Manufacturer's Suggested Retail Price (MSRP), also known as "sticker" price, is a recommended selling price that automakers give a new car that is above the invoice price paid by the dealer. It is a price that does not include any options that can be added to a particular car style. When shown as a range, the prices are starting MSRPs, without options, for multiple styles for that model.
This price range reflects the Kelley Blue Book Suggested Retail value for all trim levels, but not necessarily all available options.
The Kelley Blue Book Suggested Retail value represents the amount an auto dealer might ask for a specific vehicle; the actual sale price will vary. A vehicle's popularity, condition, warranty, color and local market conditions are factors involved in determining a final price. The retail value is not a trade-in or private party value.
The Suggested Retail value assumes that the vehicle has been fully reconditioned and has a clean title history. The Suggested Retail value also allows for advertising, sales commissions, insurance and other costs of doing business as a dealer. Most vehicles offered at this price have passed an inspection, and some may carry a warranty. Vehicle mileage is assumed to be normal or below normal.
Best Bets get above-average mpg, class-average or better reliability, class-average or better crash-test ratings, and our recommendation.
Expert Reviews 1 of 2
By Paul Dean
Los Angeles Times
July 18, 1991
Let's make one thing perfectly clear: By no stretch of any proclamation or the electoral process is Toyota the official car of Southern California. That claim is nothing more than a sloganeer's jingle and a definite untruth in advertising. On
the other hand, if a vehicle were to join the golden poppy and blue-corn nachos as official symbols of the Motoring State, there might be none better than the 1992 Toyota Paseo. The car clearly is California: young, fun and on a constant course for
the fresh outdoors. It is fit, compact, gutty, winks at the opposite sex and itches to run. Itis very much a part of today but also is much less serious than life and our times. In short, it is one very cool dude. As a mini-sport coupe, the 2+2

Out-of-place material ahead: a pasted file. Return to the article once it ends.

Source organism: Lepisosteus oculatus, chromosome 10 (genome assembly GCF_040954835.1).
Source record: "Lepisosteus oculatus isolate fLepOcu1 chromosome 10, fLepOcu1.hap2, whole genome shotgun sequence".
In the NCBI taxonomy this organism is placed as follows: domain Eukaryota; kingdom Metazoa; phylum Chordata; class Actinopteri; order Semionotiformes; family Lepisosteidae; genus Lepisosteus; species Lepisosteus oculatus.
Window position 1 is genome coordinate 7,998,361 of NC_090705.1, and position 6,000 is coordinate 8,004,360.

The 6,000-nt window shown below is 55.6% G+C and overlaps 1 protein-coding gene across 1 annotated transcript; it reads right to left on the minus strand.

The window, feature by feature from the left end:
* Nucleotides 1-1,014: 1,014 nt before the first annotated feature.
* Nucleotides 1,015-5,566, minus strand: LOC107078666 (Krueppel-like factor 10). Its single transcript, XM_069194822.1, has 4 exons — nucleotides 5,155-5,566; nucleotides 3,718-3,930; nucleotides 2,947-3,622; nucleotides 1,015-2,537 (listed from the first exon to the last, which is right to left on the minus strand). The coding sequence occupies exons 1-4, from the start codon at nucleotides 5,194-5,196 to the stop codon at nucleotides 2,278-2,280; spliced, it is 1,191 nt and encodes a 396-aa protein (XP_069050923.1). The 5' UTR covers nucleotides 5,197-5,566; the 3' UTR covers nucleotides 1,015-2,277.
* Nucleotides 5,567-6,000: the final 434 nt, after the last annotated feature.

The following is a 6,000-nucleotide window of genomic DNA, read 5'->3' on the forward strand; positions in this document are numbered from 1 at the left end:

Paseo is slotted safely in one of the market's fastest growing segments. That also puts it in fast, very tough company. The Paseo will fight for sales and survival against the well-established Honda CRX, the base Geo Storm, the new Nissan NX1600,
the entry-level Isuzu Impulse and Hyundai Scoupe. And Mazda's MX-3, the latest in this class of 1.5-liter Dinky Toys, waits impatiently in the wings. So to evaluate the Paseo--any Californian asking for a translation of paseo risks being exiled to
North Dakota--is to look for what the car offers that is as good as, or possibly better than, the sporty competition. At $9,988, the price is certainly right and lower than most. The four-cylinder, 16-valve engine develops 100 horsepower, which is
quicker and peppier than the Storm, CRX, Scoupe, Nissan and Isuzu. That amount of muscle propelling a car weighing only 2,070 pounds also gives the Paseo the best power-to-weight ratio of any vehicle in its class. Better yet, the car is offered with
an electronically controlled four-speed automatic transmission, an expensive option unheard of among bargain-basement motor cars. Its basis is a computer chip that allows the engine and transmission to compare notes. The unit measures throttle
setting, vehicle speed and engine temperature, then automatically positions the shift points to provide an optimum blend of performance, smoothness and fuel efficiency. Our turquoise test car, however, came with a five-speed manual that was fluid
and flexible and had a short throw very much in keeping with the vehicle's competitive nature. A manual transmission further squeezes fuel consumption, giving the Paseo city-highway averages of 28 and 34 m.p.g. That translates, incredibly, to about 300
miles between $13 fill-ups of regular unleaded. Based on the Toyota Tercel chassis--although reskinned, re-engined and obviously reconfigured far from anything resembling such a commuter capsule--the Paseo's styling cribs lightly from the MR2, which